With a portrait it’s no good focusing on the sitter’s nose, the focus point needs to be right on the eyes.
If you normally let the camera select the autofocus point for you, it’s time to take control and set it yourself. Your camera manual will explain how to do this, but look for an option called something like one point auto focusing.
Alternatively, if your subject isn’t moving you could try focusing manually. In this case it’s worth using your camera’s live view mode and composing the image on screen, but it best to place the camera on a tripod.
It’s normally possible to magnify part of the scene so that you can be sure that your focus is spot-on. With a portrait, magnify the screen to focus on the eyes.
An added advantage of shooting with the camera on a tripod and composing the image on the camera’s screen is that it’s easier to chat to your subject, which will help them to relax.
While restricting depth of field in your portrait can be very effective, if you shoot wide open say at f/1.8 on your lens the depth of field may be so shallow that only the eyes are in focus, while the ears are not.
This means that you need to be extremely careful with your focusing if you want a little more than the pupils’ of your subject’s eyes to be sharp, you may want to consider closing the aperture down to around f5.6.
I’m not a great advocator of checking the screen every time you take a shot, as it does look as if you don’t know or are not sure of what you are doing or trying to archive.
But if you feel you have to be sure, check your images at or near the size that your client want to use them, or enlarge the image on the camera’s screen when you review it to check the focus and depth of field is what you wanted.
It can be hard to assess the depth of field on the thumbnails and when an image is squeezed onto the back of your camera, the out of focus areas often look sharper than they actually are.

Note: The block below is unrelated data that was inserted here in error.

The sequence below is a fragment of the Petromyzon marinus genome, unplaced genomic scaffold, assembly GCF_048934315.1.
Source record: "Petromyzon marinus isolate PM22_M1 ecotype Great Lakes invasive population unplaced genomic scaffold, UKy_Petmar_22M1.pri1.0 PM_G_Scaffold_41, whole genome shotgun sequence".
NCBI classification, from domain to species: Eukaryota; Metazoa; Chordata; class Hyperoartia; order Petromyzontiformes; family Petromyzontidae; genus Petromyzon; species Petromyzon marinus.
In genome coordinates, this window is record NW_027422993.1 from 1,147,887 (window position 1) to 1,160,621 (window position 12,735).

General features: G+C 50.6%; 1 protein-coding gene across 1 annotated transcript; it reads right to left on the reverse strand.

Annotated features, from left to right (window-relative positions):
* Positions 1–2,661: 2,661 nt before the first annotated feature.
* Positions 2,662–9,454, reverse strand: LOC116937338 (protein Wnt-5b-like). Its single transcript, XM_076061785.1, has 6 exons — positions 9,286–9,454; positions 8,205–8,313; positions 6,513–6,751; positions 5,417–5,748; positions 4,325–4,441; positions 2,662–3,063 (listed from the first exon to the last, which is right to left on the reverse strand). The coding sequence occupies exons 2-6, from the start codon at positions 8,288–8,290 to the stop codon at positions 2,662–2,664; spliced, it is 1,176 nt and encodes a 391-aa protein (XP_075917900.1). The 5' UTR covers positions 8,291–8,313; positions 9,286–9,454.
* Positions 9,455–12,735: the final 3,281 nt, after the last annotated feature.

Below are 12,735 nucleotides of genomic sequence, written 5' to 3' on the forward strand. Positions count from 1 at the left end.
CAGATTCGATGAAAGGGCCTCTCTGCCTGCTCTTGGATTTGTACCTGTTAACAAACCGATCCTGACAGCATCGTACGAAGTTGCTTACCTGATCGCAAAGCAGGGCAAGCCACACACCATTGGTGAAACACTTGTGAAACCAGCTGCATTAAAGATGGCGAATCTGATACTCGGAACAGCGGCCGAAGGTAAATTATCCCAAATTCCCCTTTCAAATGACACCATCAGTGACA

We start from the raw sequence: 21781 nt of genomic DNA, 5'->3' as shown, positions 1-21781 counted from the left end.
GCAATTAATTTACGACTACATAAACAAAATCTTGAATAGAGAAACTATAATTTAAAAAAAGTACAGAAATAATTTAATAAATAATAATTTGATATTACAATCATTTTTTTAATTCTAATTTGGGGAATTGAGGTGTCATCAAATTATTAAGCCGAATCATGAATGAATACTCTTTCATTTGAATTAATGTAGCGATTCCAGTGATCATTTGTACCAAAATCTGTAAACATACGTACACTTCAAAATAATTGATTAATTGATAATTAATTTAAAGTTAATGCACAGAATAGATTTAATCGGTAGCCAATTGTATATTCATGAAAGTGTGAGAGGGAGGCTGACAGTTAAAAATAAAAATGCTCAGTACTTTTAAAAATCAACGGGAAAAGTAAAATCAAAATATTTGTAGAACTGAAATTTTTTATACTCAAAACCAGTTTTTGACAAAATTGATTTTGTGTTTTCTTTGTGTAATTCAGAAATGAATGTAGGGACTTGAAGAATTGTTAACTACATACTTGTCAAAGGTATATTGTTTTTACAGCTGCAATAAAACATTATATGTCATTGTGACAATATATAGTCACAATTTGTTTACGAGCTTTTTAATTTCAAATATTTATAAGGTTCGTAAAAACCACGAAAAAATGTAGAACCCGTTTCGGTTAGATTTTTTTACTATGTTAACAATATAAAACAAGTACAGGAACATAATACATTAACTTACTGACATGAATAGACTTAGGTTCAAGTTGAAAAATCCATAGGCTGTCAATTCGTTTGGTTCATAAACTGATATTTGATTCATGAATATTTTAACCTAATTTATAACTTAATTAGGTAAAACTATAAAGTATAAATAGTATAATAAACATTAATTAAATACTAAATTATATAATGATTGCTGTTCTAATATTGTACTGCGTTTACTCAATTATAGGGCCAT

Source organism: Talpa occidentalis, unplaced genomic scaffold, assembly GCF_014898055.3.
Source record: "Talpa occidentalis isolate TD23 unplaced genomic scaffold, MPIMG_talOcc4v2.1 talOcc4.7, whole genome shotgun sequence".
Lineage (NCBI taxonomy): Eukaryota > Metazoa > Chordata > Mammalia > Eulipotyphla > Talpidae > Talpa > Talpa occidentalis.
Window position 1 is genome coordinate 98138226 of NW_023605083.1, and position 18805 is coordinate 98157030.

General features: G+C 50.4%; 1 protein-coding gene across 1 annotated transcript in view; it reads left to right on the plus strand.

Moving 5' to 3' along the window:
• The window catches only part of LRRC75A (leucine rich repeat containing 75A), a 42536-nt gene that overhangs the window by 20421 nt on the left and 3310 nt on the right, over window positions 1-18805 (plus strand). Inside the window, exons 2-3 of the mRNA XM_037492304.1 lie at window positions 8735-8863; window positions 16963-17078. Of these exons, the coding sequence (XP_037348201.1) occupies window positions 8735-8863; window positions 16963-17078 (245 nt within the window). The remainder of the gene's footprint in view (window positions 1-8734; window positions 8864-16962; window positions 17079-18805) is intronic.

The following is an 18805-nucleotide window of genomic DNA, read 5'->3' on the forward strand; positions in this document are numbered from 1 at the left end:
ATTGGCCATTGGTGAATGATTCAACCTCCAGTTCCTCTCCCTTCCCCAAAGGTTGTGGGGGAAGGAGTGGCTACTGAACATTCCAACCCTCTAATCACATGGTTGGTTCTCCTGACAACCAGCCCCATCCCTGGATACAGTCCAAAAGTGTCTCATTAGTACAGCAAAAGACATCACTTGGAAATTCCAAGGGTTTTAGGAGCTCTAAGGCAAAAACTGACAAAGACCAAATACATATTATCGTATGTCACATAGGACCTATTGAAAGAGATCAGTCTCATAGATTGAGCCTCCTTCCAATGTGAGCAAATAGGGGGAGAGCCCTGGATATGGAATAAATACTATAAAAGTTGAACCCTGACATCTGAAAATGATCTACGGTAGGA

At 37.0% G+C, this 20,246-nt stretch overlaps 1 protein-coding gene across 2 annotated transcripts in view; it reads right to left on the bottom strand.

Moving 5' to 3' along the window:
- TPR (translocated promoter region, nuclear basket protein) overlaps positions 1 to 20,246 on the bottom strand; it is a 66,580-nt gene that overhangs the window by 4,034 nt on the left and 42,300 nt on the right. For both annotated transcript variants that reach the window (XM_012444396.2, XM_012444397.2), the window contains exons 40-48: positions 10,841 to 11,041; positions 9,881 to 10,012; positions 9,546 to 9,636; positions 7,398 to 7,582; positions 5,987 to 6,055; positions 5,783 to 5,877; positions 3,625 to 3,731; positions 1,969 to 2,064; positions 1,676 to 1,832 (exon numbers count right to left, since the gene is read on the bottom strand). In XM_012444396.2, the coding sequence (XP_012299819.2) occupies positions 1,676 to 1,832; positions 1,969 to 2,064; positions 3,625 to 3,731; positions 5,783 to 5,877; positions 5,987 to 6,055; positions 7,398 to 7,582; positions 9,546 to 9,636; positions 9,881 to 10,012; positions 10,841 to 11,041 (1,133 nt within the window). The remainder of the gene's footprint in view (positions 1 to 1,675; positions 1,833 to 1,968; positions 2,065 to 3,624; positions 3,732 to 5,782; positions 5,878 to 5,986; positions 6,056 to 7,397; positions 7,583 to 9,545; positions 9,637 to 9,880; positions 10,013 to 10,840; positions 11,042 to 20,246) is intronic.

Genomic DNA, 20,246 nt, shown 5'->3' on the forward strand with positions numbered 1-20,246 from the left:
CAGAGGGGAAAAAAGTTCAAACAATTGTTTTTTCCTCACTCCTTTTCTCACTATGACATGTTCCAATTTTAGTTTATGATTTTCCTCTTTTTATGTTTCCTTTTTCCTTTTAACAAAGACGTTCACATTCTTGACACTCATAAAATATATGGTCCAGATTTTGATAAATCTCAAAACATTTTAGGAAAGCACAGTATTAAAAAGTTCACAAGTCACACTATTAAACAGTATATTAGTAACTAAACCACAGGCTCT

However as mention previously, selecting a small aperture (f8 and above) to create more extensive depth of field isn’t always a good idea with a portrait.
If the background is busy it can and will distract from your subject. Choosing a wider aperture, for example f5.6 or lower, will often produce better results.
Even if the background isn’t heavily blurred, restricting the depth of field a little separates your subject from the surroundings giving them greater dominance in the shot.
If you find that the background isn’t as out of focus as you would like, ask the subject to step forward a little, this will increasing the distance between them and the background.
You could also change your lens to a longer focal length lens as this will result in less depth of field at the same aperture, although you may have to move further away from the subject to maintain the same composition.
Watch your background
One of the all-time errors when you are shooting people is to not paying enough attention to the background and as a result you end up with shots that have lampposts, trees or flagpoles sticking out of the top people’s heads, which is never a good look.
It is possible to avoid this by shooting with a wider aperture to help blur the background, but it’s often better just of take a few steps to one side of the other, this normally solves the problem and results in a better or different background.
Shooting from the wrong height
Shooting from the ‘wrong height’ varies depending upon the subject and the context of the image, but it can help you produce better results if you shoot at your subject’s eye-level.
With children this will mean kneeling down or even lying on the floor.
However if you wish to emphasize how small the subject is, then shoot them from above.
Portrait photographers advise against shooting from below your subjects eye level, because it can lead to double chins and the dreaded up-nostril look.
It is traditionally a good idea to shot women and children slightly above with them looking up this will emphasize their eyes and give them a more appealing look, however these guidelines tend to be less relevant today. But in competition this can loose you points.
Without a reflector
With a reflector